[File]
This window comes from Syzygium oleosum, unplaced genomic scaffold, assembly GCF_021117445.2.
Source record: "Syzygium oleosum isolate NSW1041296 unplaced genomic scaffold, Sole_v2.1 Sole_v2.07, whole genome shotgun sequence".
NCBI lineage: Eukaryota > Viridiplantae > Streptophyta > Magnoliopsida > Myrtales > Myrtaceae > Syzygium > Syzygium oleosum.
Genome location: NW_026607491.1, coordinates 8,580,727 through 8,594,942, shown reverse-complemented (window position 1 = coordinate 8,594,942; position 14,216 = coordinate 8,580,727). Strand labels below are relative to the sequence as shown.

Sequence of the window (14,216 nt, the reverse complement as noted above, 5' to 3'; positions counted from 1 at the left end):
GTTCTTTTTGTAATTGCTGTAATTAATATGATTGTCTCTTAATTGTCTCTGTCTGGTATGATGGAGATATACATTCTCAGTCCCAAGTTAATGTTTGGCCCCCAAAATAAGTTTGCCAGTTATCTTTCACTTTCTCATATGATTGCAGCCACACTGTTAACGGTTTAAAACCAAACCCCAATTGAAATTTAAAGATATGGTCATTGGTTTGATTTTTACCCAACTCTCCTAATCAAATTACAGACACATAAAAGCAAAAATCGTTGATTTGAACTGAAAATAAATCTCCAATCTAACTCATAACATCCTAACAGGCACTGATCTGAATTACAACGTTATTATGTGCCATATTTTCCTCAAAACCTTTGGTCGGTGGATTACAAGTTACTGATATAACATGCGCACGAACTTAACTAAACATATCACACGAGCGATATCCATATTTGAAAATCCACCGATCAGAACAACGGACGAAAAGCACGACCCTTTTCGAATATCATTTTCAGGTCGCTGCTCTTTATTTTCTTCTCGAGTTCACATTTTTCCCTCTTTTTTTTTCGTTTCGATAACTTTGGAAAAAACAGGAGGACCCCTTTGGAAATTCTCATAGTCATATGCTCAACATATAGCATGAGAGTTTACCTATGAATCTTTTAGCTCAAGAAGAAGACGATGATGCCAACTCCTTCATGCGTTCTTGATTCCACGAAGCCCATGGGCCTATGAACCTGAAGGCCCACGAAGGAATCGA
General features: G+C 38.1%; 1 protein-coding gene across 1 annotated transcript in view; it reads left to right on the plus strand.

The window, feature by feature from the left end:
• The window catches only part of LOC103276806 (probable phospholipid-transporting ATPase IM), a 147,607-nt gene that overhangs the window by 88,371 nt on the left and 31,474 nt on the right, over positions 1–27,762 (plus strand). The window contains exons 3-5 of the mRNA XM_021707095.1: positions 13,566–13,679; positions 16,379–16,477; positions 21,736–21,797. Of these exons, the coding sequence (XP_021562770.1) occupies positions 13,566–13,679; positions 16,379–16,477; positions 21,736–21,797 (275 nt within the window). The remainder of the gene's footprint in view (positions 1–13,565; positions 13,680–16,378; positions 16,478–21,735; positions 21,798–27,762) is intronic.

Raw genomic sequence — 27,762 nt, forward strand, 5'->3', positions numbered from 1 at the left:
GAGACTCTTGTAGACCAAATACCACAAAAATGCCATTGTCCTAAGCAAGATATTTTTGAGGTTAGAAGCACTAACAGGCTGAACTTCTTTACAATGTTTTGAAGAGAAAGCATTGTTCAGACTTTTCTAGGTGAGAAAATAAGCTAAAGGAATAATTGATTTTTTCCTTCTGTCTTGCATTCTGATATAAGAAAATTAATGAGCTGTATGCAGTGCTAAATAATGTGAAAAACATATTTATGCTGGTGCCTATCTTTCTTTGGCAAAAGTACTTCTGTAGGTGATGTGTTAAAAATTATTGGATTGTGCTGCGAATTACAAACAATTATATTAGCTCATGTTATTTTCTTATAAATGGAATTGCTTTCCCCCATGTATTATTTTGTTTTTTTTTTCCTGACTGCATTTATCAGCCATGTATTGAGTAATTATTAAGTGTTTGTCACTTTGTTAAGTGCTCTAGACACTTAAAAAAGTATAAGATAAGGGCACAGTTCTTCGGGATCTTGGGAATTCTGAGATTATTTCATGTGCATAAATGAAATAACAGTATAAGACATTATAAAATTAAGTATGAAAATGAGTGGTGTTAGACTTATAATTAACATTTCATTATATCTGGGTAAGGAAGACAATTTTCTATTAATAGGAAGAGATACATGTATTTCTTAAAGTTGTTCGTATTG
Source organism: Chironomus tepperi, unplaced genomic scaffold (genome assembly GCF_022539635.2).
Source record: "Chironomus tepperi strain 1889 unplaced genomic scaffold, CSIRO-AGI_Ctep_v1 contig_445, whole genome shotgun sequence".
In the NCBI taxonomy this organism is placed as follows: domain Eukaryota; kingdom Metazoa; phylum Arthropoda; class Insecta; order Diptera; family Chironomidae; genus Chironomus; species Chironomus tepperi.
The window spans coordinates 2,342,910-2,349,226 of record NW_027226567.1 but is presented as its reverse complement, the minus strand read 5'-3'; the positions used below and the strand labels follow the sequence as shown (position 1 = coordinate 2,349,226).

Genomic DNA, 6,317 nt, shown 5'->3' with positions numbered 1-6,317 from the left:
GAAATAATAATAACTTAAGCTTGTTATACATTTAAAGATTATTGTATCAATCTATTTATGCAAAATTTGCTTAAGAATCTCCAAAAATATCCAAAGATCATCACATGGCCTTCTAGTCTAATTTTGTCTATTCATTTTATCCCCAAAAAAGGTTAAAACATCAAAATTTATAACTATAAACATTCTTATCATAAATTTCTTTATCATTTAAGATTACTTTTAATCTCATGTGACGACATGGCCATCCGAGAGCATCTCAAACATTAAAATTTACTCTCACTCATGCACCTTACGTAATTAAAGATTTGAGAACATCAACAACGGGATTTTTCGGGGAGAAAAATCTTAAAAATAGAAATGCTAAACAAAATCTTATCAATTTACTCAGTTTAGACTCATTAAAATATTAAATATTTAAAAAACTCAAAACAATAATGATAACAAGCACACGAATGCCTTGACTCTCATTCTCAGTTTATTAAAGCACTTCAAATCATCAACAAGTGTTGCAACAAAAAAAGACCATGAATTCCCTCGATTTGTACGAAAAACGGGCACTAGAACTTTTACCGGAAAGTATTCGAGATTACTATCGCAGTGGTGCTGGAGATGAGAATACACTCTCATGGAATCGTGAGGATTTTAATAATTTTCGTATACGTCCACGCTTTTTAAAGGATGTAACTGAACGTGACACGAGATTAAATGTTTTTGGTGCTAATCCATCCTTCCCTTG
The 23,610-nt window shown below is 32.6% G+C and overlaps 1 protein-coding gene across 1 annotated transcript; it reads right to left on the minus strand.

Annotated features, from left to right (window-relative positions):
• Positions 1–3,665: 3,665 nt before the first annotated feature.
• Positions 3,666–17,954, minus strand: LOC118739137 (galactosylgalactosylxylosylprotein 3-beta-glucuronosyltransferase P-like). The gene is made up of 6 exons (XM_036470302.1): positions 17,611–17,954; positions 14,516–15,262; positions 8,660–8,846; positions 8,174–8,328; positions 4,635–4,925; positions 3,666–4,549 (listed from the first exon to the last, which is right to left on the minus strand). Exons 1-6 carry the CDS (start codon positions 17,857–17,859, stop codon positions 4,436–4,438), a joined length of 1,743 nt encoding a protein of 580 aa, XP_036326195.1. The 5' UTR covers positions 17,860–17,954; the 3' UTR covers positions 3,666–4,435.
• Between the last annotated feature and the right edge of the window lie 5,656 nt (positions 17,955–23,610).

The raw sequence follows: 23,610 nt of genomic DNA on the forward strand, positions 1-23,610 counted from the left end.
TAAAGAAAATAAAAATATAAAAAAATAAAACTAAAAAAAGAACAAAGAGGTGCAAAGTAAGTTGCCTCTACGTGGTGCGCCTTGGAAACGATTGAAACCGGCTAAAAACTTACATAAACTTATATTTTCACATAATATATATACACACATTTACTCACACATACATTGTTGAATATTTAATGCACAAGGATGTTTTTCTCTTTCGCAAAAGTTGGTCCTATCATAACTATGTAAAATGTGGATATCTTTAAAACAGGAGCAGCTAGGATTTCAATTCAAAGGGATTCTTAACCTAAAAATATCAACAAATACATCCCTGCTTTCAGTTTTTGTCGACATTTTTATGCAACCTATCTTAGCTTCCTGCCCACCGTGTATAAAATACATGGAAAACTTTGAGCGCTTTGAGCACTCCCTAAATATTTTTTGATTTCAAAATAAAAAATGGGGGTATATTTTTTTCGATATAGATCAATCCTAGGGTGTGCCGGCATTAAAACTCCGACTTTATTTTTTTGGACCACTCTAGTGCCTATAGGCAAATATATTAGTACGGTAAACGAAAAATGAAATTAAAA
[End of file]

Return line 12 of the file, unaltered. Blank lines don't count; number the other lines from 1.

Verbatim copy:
Source organism: Chironomus tepperi, unplaced genomic scaffold (genome assembly GCF_022539635.2).